Sunday 5 August 2018

Pope Francis defends the indefensible...

Pope Francis has made a change to the Catechism of the Catholic Church as follows:

"The death penalty

2267. Recourse to the death penalty on the part of legitimate authority, following a fair trial, was long considered an appropriate response to the gravity of certain crimes and an acceptable, albeit extreme, means of safeguarding the common good.

Today, however, there is an increasing awareness that the dignity of the person is not lost even after the commission of very serious crimes. In addition, a new understanding has emerged of the significance of penal sanctions imposed by the state. Lastly, more effective systems of detention have been developed, which ensure the due protection of citizens but, at the same time, do not definitively deprive the guilty of the possibility of redemption.

Consequently, the Church teaches, in the light of the Gospel, that “the death penalty is inadmissible because it is an attack on the inviolability and dignity of the person”,[1] and she works with determination for its abolition worldwide."

[Pope Francis, Address to Participants in the Meeting organized by the Pontifical Council for the Promotion of the New Evangelization, 11 October 2017: L’Osservatore Romano, 13 October 2017, 5]

There has been a lot of public angst among Catholics about this.

We all need to relax. 

This new statement of the Pope is not infallibly taught, nor anything like it and, indeed, it cannot be.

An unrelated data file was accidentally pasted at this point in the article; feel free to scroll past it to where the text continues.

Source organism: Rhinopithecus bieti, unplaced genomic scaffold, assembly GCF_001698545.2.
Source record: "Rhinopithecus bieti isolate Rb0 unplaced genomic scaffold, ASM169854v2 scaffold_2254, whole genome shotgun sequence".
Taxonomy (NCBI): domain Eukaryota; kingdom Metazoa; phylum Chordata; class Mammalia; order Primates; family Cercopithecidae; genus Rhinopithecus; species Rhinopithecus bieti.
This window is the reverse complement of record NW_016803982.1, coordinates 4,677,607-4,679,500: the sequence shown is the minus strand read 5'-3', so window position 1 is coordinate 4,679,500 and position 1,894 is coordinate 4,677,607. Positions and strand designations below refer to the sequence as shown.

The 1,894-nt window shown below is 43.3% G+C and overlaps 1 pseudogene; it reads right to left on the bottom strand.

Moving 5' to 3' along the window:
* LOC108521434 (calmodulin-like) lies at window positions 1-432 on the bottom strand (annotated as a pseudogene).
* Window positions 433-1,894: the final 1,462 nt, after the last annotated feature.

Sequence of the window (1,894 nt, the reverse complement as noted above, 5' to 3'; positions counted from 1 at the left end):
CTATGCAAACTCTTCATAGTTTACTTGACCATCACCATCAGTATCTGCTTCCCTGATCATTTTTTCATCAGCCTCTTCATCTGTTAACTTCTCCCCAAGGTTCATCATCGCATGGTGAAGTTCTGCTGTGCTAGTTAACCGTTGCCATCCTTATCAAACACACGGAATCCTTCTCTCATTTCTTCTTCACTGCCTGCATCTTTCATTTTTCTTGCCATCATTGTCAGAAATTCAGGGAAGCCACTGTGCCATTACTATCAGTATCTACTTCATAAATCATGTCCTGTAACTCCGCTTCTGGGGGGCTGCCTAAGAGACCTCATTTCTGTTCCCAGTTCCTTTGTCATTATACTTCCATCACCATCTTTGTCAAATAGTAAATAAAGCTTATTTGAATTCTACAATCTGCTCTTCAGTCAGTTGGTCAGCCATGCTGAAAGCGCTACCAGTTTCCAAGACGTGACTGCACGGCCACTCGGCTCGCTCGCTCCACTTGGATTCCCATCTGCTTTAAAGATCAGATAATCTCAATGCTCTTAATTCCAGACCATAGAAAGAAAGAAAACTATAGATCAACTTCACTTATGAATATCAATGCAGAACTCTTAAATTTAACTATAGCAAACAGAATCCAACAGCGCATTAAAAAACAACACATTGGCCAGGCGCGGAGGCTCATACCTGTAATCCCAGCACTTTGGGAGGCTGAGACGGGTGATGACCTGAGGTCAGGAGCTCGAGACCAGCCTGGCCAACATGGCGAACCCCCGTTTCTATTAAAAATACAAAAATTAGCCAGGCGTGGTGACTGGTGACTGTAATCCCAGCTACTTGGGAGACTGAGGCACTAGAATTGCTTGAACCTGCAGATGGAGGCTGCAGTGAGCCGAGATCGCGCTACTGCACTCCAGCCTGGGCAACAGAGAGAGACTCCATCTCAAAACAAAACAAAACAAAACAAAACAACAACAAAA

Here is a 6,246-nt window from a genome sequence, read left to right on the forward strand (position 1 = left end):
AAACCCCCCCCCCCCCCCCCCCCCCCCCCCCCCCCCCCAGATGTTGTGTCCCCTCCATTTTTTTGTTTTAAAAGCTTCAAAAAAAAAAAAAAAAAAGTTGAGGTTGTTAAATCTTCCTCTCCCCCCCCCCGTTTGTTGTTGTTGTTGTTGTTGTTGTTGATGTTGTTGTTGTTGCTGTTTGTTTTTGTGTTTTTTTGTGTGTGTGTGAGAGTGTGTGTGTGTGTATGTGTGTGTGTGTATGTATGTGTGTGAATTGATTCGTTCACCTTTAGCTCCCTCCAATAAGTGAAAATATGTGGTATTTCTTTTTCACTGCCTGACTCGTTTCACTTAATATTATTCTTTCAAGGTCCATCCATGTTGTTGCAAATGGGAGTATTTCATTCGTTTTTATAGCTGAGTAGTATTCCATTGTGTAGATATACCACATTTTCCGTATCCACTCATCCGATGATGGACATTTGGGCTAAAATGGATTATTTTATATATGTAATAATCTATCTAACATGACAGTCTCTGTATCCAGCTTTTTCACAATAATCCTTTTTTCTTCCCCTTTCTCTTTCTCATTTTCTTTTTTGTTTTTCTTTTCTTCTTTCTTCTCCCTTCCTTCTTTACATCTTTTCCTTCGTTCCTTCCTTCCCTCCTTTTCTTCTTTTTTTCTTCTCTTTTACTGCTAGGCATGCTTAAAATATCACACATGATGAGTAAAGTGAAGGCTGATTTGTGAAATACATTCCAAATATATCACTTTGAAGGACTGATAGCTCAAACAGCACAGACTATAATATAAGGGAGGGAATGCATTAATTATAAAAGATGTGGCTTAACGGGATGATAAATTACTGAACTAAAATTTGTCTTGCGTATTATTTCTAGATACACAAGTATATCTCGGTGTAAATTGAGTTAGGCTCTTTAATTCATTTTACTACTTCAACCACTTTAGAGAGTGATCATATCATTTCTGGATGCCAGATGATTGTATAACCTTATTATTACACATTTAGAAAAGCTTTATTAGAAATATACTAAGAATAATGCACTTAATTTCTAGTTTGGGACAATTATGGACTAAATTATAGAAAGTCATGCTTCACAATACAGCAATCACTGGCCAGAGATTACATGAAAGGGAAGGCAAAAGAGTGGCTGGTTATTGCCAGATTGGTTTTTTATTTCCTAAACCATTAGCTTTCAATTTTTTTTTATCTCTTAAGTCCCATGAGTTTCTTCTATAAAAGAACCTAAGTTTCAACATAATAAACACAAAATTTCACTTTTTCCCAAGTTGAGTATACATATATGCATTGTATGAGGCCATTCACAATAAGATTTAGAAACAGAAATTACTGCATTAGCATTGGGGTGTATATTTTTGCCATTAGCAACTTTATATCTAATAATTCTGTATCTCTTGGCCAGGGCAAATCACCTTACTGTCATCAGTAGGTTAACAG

It is not even "teaching" in the proper sense. It is no more than a prudential statement for our times and any Catholic is free to disagree with it. 

To those who think it is some kind of "official" change of doctrine, I must say that I wish Catholics would educate themselves on the status and level of particular statements and teachings in the Church. The level of gross ignorance on the subject is truly abysmal.

This statement is clearly time-bound on its face with references to "long considered" and "today". That makes it, at best, a prudential, not doctrinal statement, even without more.

This snot only not and infallible statement (let alone ex cathedra) but it cannot even be such.

The Ordinary Infallible Magisterium is exercised diachronically over time and not by a "one off" addition to the Catechism and, in any event, once a teaching is taught infallibly, as the historic teaching on capital punishment is, it can never be changed, even by the Magisterium. 

That is what the word "infallible" means i.e. it is always right and can never be wrong. 

To believe that infallibly taught teaching can be changed is to deny the doctrine of infallibility, to embrace heresy and so to cease to be a Catholic.

Moreover, the Pope's argumentation is faulty and irrational.

Capital punishment does not, and never has, in principle, diminished the dignity of man, provided it is done justly. Indeed, it arguably enhances the dignity of man by recognising the seriousness of his moral choices which arise from the principle source of his dignity, namely his free will. 

It also is profoundly pro-life since it punishes with the loss of life, the most serious punishment, those who, with the ultimate indignity, have no regard for innocent human life.

On the other hand, but for entirely different reasons, I endorse the prudential disapproval of capital punishment. I am not being perverse. I just don't trust modern politicians not to abuse the power as e.g. the odious Bill Clinton did when he refused to commute a death sentence so as to deflect the media from his bombing of innocent Bosnian civilians.

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